On-road or Off-road?

Cyclists belong on the road, and off-road facilities are rarely of any use
5% (15 votes)
Some off-road facilities are useful, but cyclists belong on the road
16% (47 votes)
We need both on-road cycling and off-road facilities equally
34% (103 votes)
Cyclists should be able to ride away from roads, but some on-road riding is OK
27% (82 votes)
We should strive for as complete segregation as we can
18% (53 votes)
Total votes: 300

Comments

Jim – my wishlist can be summed up as ‘Hembrowland’ – which gives segregation as much as is practically possible. Residential streets appear to rely on speed reduction & intelligent design.

In the end I’ve voted for striving for as complete segregation as we can, on the premise that if it’s done to a high standard then I wouldn’t want to ride on the adjacent road. The key point being the ‘high standard’ that I’ve yet to see.

My wife and I voted that way too. We spent a few days cycling in Hembroland last summer and it is really quite wonderful! The most remarkable thing is the attitude of car drivers, they always give way and drive very slowly and carefully whenever cyclists are near. It is not so much the speed reduction and design of residential streets but that the cars (which are very few) are so considerate. A big question for the Embassy is how to change driver attitude.

I voted for complete segregation on the basis that if you aim for this you will end up with no4.

My street is a traffic calmed 20mph zone with massive speed bumps, but it’s double parked with a narrow gap down the middle and people still use it as a rat run and try and squeeze past even though there’s not enough room. I usually ride down the middle – so they rev their engines or beep at me. Either way this is far from a stress free way to ride!

I agree completely, sometime it is best to aim for the most extreme option in anticipation of settling for something less (but still acceptable)

I voted for 4 although I appreciate the logic of aiming for the skies. But realistically, from a rural perspective, the rural roads are our cycling facilities (and if they’re quiet enough they’re really good, whereas most of the separated lanes run alongside major A roads and aren’t all that pleasant). Good signposting, allowing cyclists to avoid the dual carriageways and take the quiet back routes, would make the most difference and it’s cheap too. Of course I’m fortunate in living in an area (Southwest Scotland) with lots of tiny single track roads where there are barely any cars. And I do find that once I get into town, then it’s even more important to have good segregation because it’s quite hard to change mental gears into riding among proper traffic again.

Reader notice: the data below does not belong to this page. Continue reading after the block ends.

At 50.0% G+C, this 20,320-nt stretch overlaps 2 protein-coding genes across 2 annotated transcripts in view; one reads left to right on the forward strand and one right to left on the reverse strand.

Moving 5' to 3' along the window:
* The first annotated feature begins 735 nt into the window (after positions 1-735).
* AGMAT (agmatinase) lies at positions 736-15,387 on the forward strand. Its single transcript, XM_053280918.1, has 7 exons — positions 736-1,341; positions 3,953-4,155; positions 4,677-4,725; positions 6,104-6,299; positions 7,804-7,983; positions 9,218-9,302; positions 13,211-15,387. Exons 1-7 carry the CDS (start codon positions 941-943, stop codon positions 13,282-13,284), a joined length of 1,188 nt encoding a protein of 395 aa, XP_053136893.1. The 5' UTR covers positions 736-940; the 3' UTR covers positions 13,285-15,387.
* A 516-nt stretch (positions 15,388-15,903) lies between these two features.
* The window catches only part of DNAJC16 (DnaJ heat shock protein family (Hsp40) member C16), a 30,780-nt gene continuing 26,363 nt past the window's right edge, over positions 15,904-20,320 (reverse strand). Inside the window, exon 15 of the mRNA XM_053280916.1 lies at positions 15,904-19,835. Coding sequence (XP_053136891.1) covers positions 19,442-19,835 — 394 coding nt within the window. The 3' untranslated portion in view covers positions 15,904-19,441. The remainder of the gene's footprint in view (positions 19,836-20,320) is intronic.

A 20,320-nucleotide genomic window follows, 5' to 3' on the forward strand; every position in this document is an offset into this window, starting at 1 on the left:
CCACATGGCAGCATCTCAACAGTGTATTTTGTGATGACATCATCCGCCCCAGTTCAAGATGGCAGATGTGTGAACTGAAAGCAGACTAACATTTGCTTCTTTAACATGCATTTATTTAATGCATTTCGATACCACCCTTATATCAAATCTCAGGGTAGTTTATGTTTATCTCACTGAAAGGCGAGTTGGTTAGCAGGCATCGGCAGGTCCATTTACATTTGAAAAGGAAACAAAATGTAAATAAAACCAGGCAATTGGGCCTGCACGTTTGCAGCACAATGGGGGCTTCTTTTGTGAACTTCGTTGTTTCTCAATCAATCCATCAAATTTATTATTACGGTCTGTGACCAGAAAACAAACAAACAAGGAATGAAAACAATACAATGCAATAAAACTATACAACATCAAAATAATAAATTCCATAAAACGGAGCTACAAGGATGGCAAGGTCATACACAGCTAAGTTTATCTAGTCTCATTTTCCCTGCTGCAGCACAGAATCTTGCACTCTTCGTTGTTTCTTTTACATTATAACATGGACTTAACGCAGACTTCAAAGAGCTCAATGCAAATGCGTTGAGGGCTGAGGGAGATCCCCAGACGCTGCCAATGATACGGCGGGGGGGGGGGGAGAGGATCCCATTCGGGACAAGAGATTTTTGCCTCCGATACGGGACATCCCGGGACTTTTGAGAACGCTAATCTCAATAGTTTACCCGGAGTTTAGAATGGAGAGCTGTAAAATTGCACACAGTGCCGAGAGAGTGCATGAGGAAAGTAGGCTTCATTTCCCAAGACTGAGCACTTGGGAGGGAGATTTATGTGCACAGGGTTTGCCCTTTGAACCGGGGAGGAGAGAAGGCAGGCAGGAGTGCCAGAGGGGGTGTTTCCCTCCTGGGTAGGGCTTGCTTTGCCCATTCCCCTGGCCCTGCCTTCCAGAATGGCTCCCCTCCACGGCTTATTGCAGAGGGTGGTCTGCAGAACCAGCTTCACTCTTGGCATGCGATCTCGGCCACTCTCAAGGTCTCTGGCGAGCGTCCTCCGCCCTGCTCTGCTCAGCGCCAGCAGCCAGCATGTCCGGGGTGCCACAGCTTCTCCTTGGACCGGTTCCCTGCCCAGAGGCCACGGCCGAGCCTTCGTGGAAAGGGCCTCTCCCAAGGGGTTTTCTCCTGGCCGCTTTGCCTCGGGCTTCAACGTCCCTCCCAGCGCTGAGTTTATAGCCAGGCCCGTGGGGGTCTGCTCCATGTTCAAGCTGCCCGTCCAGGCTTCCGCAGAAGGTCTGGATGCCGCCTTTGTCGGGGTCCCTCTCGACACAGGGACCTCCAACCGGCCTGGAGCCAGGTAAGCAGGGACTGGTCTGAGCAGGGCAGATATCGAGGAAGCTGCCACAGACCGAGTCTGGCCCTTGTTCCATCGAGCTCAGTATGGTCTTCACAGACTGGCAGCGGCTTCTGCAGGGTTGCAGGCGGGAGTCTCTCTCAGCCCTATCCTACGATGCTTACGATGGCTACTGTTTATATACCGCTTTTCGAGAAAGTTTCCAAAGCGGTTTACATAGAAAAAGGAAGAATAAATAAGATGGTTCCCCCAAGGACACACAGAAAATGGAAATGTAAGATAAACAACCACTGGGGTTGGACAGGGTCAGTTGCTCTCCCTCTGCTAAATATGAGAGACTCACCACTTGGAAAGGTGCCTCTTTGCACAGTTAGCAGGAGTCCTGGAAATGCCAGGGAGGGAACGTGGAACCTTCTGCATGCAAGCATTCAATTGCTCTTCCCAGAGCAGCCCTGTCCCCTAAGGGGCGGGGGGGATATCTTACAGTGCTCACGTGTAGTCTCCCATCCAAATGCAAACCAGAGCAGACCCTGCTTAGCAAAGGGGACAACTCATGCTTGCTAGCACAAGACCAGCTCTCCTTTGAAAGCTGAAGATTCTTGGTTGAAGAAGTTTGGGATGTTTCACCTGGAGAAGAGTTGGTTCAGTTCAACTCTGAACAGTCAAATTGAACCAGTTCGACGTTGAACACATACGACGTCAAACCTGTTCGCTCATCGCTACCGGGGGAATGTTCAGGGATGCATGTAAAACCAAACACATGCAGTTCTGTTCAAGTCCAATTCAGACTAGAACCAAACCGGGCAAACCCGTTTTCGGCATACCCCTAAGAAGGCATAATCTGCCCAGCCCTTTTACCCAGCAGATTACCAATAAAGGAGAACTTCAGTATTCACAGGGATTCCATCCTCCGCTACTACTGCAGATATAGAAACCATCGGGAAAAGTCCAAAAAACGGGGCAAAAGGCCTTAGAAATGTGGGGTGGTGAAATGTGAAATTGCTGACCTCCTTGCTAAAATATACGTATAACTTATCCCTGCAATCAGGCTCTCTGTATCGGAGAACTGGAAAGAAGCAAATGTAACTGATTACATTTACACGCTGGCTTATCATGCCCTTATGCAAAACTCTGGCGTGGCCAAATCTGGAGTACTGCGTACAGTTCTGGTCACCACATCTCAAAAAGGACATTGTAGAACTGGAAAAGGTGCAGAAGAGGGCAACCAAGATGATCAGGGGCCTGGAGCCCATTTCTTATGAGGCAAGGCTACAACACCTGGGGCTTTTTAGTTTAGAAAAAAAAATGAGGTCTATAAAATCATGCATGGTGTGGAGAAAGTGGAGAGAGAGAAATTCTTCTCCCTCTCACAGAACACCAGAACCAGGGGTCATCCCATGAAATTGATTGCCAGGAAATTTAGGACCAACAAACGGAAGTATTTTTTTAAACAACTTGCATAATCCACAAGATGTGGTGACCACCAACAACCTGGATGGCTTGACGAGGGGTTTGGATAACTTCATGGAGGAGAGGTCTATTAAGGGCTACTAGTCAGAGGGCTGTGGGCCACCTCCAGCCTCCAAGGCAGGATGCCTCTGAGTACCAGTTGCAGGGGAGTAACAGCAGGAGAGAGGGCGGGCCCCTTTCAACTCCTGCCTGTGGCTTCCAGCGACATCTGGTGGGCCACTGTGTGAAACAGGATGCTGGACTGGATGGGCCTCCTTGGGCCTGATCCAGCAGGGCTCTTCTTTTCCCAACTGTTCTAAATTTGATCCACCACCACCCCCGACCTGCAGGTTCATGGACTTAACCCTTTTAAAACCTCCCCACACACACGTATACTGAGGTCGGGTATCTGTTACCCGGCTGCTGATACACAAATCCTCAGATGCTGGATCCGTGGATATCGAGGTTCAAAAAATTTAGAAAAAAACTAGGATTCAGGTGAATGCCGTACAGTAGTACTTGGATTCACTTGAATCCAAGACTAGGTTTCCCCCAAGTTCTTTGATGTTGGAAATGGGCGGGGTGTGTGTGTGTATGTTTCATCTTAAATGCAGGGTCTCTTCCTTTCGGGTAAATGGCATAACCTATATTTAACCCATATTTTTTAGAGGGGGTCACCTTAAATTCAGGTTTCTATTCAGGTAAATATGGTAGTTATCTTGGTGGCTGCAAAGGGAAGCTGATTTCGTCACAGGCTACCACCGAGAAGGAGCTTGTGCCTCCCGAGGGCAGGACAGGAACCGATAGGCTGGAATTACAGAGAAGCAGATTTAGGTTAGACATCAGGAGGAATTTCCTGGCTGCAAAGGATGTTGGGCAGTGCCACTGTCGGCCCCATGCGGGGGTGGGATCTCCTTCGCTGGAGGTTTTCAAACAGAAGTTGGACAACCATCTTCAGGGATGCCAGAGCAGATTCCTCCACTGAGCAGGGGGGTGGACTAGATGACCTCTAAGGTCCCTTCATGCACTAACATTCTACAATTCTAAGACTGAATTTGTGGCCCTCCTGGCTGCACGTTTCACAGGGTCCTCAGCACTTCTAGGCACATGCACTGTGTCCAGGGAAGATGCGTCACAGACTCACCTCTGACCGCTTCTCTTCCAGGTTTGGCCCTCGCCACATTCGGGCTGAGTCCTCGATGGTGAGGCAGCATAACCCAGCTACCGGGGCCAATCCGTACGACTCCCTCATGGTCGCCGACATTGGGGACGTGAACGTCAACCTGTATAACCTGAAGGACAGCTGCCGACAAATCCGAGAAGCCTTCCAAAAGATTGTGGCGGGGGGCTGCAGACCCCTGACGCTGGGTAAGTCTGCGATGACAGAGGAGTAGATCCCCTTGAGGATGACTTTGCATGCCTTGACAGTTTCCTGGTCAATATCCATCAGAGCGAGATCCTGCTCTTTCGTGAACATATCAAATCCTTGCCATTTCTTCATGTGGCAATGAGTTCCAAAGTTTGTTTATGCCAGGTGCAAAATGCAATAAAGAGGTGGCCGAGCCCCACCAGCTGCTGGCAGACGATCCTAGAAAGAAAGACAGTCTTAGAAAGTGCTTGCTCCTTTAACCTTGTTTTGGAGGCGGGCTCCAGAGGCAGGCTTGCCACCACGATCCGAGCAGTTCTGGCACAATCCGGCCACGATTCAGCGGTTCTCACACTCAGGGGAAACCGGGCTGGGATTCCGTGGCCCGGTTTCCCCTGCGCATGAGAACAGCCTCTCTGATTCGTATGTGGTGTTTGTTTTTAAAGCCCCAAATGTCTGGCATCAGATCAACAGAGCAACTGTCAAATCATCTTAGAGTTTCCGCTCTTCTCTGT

AKA TownMouse

I voted 3. Demanding complete segregation is waste of time – it is not achieveable and it simply makes you look like an extremist. In fact the Netherlands, which we hold out as the example to emulate, has only about 20,000km of cycle path to about 140,000km of roads, so quite evidently the majority of cycling route must be on-road. Point is of course that all roads which are really not possible to make cycle-safe have segregated paths, the rest are calmed, speed-limited and generally quite well-designed for cyclists needs.

PaulM

I believe we need complete segregation on roads where the speed limits are in excess of 40 mph, and preferably 30 mph. Why? Look at the danger from collision at those speeds.
Clearly, speed limits in residential and urban / suburban areas need to be limited to 20 mph.
Permeability for cyclists and pedestrians in residential areas, access only for motor-vehicles.

Essentially the Dutch model.

Complete segregation…push the cars and trucks into the periphery.

There’s an often quoted but unsourced quote from Bakunin that states: “By striving to do the impossible, man has always achieved what is possible. Those who have cautiously done no more than they believed possible have never taken a single step forward.”

That’s precisely where “vehicular cycling” got us…